bud.com Interview: Moi of Tomorrow's Bad Seeds

Moi of Tomorrow's Bad Seeds talks cannabis, music, and life with bud.com 

Tomorrow's Bad Seeds is an LA reggae-rock & fusion band founded by Moises "Moi" Juarez, and Mathew "Mets" McEwan in Hermosa Beach, California. As teens growing up in the South Bay of Los Angeles in the 1990s around a graffiti crew called "TBS," they named their band Tomorrow's Bad Seeds to stay true to their roots of reggae, punk rock, art, skateboarding, surfing, and the underground.  Since their formation in 2004, Tomorrow's Bad Seeds have performed all over the world, taking part in massive nationwide music festivals, and have received a hefty listenership in the contemporary market. Moi stopped by bud.com yesterday to catch up and chat cannabis, music, the band, and the future with us.

Photo by Hector Gutierrez 2019

bud.com: Tomorrow’s Bad Seeds has been a mainstay in the California reggae market for going on two decades, what’s your earliest memory of reggae music?

Moi: That’s an easy one, my earliest memory of reggae music was my uncle Mike. Mike Quinn, playing Earth Crisis…Steel Pulse, on a tape player, when I was maybe… 11 years old? And then he gave it to me later on in life when was 13, 14. But, Steel Pulse, that whole album Wild Goose Chase and that whole record was my first- my favorite track on that record is Wild Goose Chase. And then getting to play with them at the Vault 350 in Long Beach back in the day was frickin’ amazing dude, hahaha. That was definitely something. But yeah, Steel Pulse was definitely the first reggae band I ever heard.

bud.com: When was the first time you ever smoked cannabis?

Moi: hahaha… First time I ever smoked cannabis was when I was 12 with my little sister who was 11. I pulled up, we lived in Redondo Beach on Graham, and it was a triplex type thing, and we lived in the back, and I pulled up from playing hockey, I used to play street hockey all the time, I used to love hockey. And I came up, and I was like, who’s that?! And I smelled it, and I was tripped out— I mean, I had seen it when I was younger because of my dad and stuff but I had never ever tried it. And I pulled up onto the balcony, and my sister was sitting there with her friend Cheryl Mantz, and they were smoking out of a foil pipe, and she handed it to me. At first I was like, “oooh, I’m gonna tell mom.” Then she was like, “Try it.” And I tried it, and that was it. I was hooked for life. hahaha. Pretty much.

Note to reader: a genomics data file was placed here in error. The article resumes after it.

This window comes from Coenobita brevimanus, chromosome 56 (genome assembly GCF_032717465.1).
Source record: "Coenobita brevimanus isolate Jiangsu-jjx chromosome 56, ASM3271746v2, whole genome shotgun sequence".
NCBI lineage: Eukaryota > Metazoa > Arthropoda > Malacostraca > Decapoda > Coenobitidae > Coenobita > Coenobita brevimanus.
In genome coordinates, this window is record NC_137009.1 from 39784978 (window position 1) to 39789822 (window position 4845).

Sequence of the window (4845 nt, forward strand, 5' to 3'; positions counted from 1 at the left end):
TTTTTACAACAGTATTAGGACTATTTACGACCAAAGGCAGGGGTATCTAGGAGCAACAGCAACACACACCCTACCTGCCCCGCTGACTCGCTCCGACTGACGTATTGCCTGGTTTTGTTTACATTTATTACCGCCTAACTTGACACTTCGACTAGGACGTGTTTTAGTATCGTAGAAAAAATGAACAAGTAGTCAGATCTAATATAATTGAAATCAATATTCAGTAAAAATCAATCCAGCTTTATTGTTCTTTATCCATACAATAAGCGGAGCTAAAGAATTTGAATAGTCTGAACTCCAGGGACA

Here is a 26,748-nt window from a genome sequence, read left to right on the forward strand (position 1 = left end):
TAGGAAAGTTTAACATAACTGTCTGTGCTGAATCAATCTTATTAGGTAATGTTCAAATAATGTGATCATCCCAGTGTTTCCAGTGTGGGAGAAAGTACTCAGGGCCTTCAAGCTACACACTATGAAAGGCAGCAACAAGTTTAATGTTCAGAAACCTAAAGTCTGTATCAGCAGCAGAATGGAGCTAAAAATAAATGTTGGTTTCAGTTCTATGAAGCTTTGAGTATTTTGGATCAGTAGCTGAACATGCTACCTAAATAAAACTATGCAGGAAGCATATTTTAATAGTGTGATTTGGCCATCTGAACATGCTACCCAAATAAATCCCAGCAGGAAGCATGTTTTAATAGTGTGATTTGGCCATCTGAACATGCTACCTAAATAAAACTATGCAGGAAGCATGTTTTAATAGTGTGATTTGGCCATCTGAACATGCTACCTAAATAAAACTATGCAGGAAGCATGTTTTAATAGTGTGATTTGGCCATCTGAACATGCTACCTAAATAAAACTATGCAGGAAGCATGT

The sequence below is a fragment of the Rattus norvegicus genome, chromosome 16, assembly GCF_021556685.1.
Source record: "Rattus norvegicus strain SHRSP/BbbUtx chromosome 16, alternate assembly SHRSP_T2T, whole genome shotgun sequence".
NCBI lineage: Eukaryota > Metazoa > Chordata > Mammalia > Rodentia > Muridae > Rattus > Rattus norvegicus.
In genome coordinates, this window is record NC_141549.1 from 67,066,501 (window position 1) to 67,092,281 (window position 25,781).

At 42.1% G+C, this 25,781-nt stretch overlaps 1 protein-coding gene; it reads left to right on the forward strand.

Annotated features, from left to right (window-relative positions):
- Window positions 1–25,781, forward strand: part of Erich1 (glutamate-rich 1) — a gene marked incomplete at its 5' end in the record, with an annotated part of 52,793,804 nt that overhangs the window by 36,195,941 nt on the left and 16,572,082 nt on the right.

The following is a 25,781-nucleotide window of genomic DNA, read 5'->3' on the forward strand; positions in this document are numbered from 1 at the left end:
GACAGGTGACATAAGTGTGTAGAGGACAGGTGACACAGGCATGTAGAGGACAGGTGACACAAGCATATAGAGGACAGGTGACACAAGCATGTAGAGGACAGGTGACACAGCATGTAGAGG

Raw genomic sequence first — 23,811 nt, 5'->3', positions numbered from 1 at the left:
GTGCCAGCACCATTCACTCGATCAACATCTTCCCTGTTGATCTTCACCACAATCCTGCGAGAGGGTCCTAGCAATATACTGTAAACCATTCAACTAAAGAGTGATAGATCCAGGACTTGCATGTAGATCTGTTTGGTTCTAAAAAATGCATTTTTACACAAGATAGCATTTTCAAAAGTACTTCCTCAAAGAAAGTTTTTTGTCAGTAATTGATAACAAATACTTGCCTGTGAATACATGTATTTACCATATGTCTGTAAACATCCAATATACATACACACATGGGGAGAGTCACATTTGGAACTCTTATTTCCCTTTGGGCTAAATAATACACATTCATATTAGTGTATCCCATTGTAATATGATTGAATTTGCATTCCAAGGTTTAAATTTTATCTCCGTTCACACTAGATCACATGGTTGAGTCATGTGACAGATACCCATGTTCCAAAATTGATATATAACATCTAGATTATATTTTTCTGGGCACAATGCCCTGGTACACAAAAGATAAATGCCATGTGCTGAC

bud.com: How do cannabis and your band’s music intertwine? Or do they?

Moi: They definitely do, there’s definitely a sub-culture, that I love to be a part of it. Weed songs are awesome and they’re fun, and so cliché at the time, but ya know. It’s cool, I love it, but it’s not everything to us for sure, ya know?  We wanted to be a little more political in the beginning beginning, and we go through phases ya know? And love is a good big part that we all share. So we write about unity, and love, and stuff, but we don’t really look at it like anything gears us, it’s just whatever forms an idea, especially now, now that it’s so much harder for us to get together since we’ve got kids and stuff. So it’s like, just the, formulation of the idea, we just try to run with it, ya know?

Photo by Kevin Lieberman 2017

bud.com: What is the biggest cannabis event Tomorrow’s Bad Seeds has performed at?

Moi: We’ve played One Love Cali Reggae Fest in Long Beach, California Roots in Monterey, and also that other one back in the day at the same spot, Shoreline Jam. The Queen Mary Event Park, that Long Beach spot is sick.

bud.com: Do you or your band mates ever have weed delivered?

Moi: Yeah, definitely. I’ve definitely tried a couple of different delivery services. But, haha, we’ve all had the weed man show up before and give us our medicine, ya know?

bud.com: Any plans for your band to start your own cannabis brand?